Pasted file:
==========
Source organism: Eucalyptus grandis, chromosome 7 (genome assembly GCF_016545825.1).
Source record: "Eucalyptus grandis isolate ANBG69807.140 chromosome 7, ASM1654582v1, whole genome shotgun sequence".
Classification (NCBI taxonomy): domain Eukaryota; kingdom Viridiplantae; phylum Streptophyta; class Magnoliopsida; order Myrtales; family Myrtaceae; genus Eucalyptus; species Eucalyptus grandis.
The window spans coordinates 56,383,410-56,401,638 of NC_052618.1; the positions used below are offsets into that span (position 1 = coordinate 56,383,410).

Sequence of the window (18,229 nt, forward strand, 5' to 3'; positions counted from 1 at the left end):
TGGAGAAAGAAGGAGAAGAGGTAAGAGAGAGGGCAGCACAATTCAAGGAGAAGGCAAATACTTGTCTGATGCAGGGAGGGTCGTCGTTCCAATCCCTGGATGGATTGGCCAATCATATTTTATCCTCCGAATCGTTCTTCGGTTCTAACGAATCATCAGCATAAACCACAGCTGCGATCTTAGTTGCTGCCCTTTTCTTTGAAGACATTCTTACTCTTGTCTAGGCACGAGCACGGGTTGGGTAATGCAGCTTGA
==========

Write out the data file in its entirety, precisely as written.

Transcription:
Source organism: Eucalyptus grandis, chromosome 7 (genome assembly GCF_016545825.1).
Source record: "Eucalyptus grandis isolate ANBG69807.140 chromosome 7, ASM1654582v1, whole genome shotgun sequence".
Classification (NCBI taxonomy): domain Eukaryota; kingdom Viridiplantae; phylum Streptophyta; class Magnoliopsida; order Myrtales; family Myrtaceae; genus Eucalyptus; species Eucalyptus grandis.
The window spans coordinates 56,383,410-56,401,638 of NC_052618.1; the positions used below are offsets into that span (position 1 = coordinate 56,383,410).

Sequence of the window (18,229 nt, forward strand, 5' to 3'; positions counted from 1 at the left end):
TGGAGAAAGAAGGAGAAGAGGTAAGAGAGAGGGCAGCACAATTCAAGGAGAAGGCAAATACTTGTCTGATGCAGGGAGGGTCGTCGTTCCAATCCCTGGATGGATTGGCCAATCATATTTTATCCTCCGAATCGTTCTTCGGTTCTAACGAATCATCAGCATAAACCACAGCTGCGATCTTAGTTGCTGCCCTTTTCTTTGAAGACATTCTTACTCTTGTCTAGGCACGAGCACGGGTTGGGTAATGCAGCTTGA